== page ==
Tinsel And Carbon Paper
It never gets any easier. I am now in the middle of my career, thirty five published books and an uncountable number of unmade film scripts in, and nothing changes; writers complain that the genre is disrespected, there are no great new stories, films are terrible, good novels fail to be published while trash sells millions, (have you tried reading ‘The Lost Symbol’? There are more intriguingly written boiler manuals), publishers are idiots and so on. I’ve never met a writer without some kind of complaint. I try not to do it too much.
However, there’s one area that still bugs me. Screenplays. I suppose in the last twenty years I’ve written about a hundred including rewrites – for mates, for first-time directors, for would-be and wannabe producers, and not one has been made into a film, mainly because of the insanely complex financial set-up of British productions, and the Machiavellian manoeuvering of Hollywood studios (and, to be fair, I probably don’t have the right mindset now).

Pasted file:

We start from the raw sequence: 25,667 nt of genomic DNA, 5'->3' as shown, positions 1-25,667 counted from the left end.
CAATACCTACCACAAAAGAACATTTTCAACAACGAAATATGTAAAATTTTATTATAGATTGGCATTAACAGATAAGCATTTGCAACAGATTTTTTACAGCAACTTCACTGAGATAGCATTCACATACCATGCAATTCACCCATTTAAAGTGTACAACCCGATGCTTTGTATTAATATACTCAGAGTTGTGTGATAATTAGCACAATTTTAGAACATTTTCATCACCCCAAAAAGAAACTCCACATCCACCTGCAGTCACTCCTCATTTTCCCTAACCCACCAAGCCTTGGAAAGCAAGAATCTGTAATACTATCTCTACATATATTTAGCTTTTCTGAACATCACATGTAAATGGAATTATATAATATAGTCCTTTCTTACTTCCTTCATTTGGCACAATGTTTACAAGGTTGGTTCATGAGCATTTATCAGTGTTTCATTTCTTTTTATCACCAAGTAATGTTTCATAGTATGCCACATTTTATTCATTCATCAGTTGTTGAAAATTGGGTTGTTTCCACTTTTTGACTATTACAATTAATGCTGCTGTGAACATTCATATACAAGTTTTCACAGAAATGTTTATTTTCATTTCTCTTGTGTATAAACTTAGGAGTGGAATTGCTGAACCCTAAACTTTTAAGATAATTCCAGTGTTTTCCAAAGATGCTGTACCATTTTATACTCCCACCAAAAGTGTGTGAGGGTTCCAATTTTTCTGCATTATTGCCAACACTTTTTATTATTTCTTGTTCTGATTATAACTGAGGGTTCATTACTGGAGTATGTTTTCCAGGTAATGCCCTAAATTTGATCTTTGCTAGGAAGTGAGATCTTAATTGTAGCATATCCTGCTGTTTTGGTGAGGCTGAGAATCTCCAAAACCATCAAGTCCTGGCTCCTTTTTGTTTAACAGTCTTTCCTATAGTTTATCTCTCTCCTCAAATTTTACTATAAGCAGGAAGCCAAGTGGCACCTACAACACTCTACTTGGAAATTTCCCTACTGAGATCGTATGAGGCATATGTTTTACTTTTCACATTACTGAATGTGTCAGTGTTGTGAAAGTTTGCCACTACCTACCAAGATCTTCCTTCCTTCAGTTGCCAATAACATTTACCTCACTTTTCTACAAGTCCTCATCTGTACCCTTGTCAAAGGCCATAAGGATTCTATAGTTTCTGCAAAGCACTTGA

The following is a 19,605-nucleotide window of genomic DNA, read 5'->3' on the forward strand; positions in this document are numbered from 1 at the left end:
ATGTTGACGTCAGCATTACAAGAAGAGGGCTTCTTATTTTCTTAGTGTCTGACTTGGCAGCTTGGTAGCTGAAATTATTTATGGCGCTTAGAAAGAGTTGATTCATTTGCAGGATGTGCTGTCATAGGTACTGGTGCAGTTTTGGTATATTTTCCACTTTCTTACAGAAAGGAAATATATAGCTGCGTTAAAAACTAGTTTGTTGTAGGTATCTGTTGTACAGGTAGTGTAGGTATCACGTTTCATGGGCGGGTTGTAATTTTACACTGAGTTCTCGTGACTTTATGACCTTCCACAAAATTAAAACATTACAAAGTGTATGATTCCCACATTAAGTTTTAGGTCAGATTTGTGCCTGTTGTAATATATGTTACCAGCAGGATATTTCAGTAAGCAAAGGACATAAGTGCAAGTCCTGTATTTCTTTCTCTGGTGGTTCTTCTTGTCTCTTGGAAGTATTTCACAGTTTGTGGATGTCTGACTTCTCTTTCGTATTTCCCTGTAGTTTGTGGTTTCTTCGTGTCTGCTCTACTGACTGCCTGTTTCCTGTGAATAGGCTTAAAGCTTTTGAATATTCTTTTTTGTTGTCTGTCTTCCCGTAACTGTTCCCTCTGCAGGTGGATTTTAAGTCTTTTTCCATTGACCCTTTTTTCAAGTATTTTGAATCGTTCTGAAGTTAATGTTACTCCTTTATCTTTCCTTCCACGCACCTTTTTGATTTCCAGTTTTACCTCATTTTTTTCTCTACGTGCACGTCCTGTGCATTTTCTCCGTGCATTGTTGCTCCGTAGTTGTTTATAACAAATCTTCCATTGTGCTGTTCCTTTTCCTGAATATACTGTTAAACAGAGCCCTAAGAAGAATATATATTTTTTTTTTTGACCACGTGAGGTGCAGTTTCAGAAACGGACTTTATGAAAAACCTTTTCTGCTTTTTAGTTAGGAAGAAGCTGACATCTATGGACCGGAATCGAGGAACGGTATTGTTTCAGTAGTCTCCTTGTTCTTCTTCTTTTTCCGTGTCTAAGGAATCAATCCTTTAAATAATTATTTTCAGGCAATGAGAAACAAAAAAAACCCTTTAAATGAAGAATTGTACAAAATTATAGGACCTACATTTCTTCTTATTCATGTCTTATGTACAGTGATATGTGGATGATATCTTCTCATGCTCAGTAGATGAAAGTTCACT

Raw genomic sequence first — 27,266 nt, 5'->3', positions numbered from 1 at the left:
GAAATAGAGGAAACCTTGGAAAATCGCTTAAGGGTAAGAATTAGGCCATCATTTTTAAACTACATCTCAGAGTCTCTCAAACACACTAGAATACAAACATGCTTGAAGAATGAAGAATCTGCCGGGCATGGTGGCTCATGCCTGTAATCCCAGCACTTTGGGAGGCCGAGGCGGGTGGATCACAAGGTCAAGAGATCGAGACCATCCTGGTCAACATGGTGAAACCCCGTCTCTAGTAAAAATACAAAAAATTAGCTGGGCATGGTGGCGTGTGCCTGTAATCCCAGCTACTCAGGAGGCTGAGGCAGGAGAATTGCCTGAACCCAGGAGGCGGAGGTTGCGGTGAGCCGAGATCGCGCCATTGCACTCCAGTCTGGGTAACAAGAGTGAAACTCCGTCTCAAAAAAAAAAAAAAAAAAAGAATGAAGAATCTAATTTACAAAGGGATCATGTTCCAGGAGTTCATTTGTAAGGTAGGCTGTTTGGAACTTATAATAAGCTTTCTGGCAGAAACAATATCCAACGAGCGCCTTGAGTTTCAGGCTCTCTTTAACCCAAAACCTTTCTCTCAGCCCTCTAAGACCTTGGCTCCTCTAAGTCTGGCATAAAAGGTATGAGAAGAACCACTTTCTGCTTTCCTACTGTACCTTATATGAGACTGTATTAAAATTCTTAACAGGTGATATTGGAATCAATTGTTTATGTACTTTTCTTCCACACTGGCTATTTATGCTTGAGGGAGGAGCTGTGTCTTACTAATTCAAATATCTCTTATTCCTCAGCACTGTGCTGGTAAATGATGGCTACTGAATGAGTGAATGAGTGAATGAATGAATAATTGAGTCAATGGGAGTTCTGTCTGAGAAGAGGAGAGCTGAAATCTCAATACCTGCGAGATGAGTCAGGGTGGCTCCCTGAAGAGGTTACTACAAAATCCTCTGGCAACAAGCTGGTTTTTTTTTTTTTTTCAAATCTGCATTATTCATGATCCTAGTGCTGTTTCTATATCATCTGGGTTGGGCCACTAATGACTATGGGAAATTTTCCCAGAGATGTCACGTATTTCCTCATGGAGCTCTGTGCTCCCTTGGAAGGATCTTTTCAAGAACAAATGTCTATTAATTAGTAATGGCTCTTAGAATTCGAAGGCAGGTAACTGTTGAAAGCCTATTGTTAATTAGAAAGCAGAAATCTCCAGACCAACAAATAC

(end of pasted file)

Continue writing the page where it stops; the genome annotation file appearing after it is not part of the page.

Paramount produced about fifteen screenplays of my novel ‘Rune’ before binning it. The ‘Roofworld’s script passed through the hands of at least twenty different directors and exists in dozens of script versions, but remains in limbo. ‘Psychoville’ collapsed at the start of production. ‘Spanky’ folded when director Guillermo Del Toro pulled out. When it comes to a film version, each novel has its own peculiar history of mishap and heartbreak. Michael Marshall Smith, a writer I admire, entered his own personal hell when he sold his novel ‘Spares’ to Steven Spielberg’s production company. The film was never made, but it was ripped off (although not by Mr Spielberg).
Because, although it’s something nobody speaks about, Hollywood is very good at catching trends on the rebound. Remember ‘Fungus the Bogeyman’? Did you think of him when ‘Shrek’ appeared? How about Roger Dean’s ‘Yes’ album covers? Have you seen ‘Avatar’? How about ‘Adam Link’ and ‘I, Robot’?
Well, it’s probably not conscious copying and it probably doesn’t matter. Perhaps one should accept homages gracefully. All we can do as writers is try to be as original as possible – and wait for someone to pay tribute, even if they don’t pay cash.